How will social media portray events?
In 1989, there was no YouTube. There was no Facebook. Or Twitter. Or any other social media. Once the PLA moved in on the protesters in 1989, darkness fell on the square. The outside world had no vantage from which to witness events. We caught glimpses in the "tank man" and a few other events, but had no comprehensive information stream until the blood had been shed. The condemnation of China that followed was often devoid of emotion, at least partly because we did not see what had happened.
2019 is an entirely different world. Social media has proliferated and the protesters are using it to great effect. But. YouTube, Google, Facebook, and Twitter have all been collaborating with the ChiComs and bowing to pressure to censor content there. They have even reportedly helped China craft its "social credit score" — a digital means of reinforcing oppression at an entirely new personal level. Will they censor content coming out of Hong Kong? So far they have not. That might change if Beijing leans on them hard enough. Just this week, Versace, Coach, and Givenchy have bowed to pressure and groveled over a T-shirt design. Will the left-dominated social media giants do the same? The safe bet is yes, they will.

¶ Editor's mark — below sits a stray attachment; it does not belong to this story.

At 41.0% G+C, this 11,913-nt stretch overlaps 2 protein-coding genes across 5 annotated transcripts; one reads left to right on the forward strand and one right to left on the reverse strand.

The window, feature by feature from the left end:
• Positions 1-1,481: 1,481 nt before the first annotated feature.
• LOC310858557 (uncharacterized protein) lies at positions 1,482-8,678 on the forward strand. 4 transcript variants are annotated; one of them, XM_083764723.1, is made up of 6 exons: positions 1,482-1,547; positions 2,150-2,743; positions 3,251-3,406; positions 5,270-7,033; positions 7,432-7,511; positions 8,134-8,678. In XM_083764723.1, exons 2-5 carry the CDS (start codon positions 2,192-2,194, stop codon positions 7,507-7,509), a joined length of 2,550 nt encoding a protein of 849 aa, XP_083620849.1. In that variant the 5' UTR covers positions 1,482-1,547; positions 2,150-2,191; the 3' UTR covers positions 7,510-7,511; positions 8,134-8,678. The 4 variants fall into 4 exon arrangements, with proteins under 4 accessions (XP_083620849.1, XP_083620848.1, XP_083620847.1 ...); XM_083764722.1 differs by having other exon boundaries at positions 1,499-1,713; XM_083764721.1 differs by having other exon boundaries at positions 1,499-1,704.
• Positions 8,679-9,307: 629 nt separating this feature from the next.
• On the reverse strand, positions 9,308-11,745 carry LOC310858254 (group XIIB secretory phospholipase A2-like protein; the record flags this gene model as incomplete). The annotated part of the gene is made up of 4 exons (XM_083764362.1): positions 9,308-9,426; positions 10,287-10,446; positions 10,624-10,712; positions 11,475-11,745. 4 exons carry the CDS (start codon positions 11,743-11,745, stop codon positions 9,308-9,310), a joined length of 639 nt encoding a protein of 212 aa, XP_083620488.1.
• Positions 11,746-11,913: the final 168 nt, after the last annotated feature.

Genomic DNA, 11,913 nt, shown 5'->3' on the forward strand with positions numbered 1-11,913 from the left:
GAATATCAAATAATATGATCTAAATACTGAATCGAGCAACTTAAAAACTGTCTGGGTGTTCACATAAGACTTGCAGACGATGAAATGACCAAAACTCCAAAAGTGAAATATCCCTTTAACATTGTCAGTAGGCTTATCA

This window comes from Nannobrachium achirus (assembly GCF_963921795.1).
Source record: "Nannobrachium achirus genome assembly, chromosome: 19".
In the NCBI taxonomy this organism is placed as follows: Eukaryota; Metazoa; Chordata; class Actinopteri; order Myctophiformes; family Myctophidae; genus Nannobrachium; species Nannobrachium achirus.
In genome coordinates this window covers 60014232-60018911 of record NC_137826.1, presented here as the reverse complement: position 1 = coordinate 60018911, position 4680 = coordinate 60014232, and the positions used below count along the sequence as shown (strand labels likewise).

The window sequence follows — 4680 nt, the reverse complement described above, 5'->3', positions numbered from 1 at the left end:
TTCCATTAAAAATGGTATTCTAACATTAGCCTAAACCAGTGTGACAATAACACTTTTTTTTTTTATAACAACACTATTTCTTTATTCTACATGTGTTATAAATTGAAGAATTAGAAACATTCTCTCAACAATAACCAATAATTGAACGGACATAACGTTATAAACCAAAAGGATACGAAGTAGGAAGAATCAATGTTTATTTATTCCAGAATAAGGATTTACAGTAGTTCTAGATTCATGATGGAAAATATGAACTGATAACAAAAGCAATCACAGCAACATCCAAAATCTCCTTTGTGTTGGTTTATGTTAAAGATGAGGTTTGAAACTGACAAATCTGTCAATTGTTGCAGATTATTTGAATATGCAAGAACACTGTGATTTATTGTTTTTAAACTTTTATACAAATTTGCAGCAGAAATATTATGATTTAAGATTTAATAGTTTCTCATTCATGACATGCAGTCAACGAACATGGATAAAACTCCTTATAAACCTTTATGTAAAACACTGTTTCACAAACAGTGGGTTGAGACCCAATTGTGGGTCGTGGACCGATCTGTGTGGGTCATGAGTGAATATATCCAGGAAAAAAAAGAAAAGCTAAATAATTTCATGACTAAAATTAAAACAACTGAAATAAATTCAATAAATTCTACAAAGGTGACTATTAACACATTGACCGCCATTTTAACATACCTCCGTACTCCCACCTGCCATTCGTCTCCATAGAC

How will China's neighbors and the United States react?
Among the countries watching Hong Kong will surely be Japan and South Korea, both U.S. allies, along with Taiwan, Vietnam, North Korea and pretty much every other country in the region. How the United States responds will be of extreme importance. President Donald Trump has already engaged China directly in a trade war, pitting the world's #1 and #2 economies against each other. Trump has also spoken out for human rights and unlike his Democratic predecessor, has never voiced approval for China's appalling "one-child" policy. It's fair to say China already views him as an adversary. Trump also surely has connections to the thriving Hong Kong business sector. But if China uses force, what will Trump do? And how will our allies in the region and around the world respond?
What will North Korea make of it all? China is still its largest benefactor. If China cracks, if the protests spread beyond Hong Kong as they might, communist dominoes could fall just as they did when the Berlin Wall turned from a trickle to a gush in 1989. The Kim cult will surely see imminent danger in events in Hong Kong.
How important is Hong Kong's fate?
Hong Kong by itself is an important commercial power and trading hub, as it has been for centuries. The outcome of these protests will spread far beyond the city-state, for good or ill. If China crushes the protests, Hong Kong's special status effectively ends and its people lose their basic human rights.
But Hong Kong could conceivably bring about a weakening or even ending of communist rule in mainland China - saving Taiwan and Macao from eventual invasion to "reunify" them to the mainland, and possibly staving off the next world war — as the USSR's collapse ended the Cold War. That's what those American flag-waving protesters have in mind. But Beijing has that same outcome in mind as well.
Update: The post originally said Tienanmen Square was 20 years ago. This has been corrected to 30.